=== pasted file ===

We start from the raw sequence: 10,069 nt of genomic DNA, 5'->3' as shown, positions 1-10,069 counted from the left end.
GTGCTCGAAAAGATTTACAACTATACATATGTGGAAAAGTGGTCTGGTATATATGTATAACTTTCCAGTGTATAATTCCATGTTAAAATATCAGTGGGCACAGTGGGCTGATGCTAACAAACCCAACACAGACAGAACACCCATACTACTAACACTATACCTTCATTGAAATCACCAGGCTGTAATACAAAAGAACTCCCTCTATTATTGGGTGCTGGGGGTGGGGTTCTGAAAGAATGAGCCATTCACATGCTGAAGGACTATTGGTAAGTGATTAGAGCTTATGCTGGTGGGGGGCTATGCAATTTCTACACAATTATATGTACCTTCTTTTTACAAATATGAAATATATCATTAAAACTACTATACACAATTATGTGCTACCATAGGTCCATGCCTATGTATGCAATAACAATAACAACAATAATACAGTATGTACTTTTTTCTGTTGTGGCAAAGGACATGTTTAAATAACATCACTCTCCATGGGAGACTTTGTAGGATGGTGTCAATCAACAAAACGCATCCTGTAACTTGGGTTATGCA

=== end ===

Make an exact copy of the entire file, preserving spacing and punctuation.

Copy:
We start from the raw sequence: 10,069 nt of genomic DNA, 5'->3' as shown, positions 1-10,069 counted from the left end.
GTGCTCGAAAAGATTTACAACTATACATATGTGGAAAAGTGGTCTGGTATATATGTATAACTTTCCAGTGTATAATTCCATGTTAAAATATCAGTGGGCACAGTGGGCTGATGCTAACAAACCCAACACAGACAGAACACCCATACTACTAACACTATACCTTCATTGAAATCACCAGGCTGTAATACAAAAGAACTCCCTCTATTATTGGGTGCTGGGGGTGGGGTTCTGAAAGAATGAGCCATTCACATGCTGAAGGACTATTGGTAAGTGATTAGAGCTTATGCTGGTGGGGGGCTATGCAATTTCTACACAATTATATGTACCTTCTTTTTACAAATATGAAATATATCATTAAAACTACTATACACAATTATGTGCTACCATAGGTCCATGCCTATGTATGCAATAACAATAACAACAATAATACAGTATGTACTTTTTTCTGTTGTGGCAAAGGACATGTTTAAATAACATCACTCTCCATGGGAGACTTTGTAGGATGGTGTCAATCAACAAAACGCATCCTGTAACTTGGGTTATGCA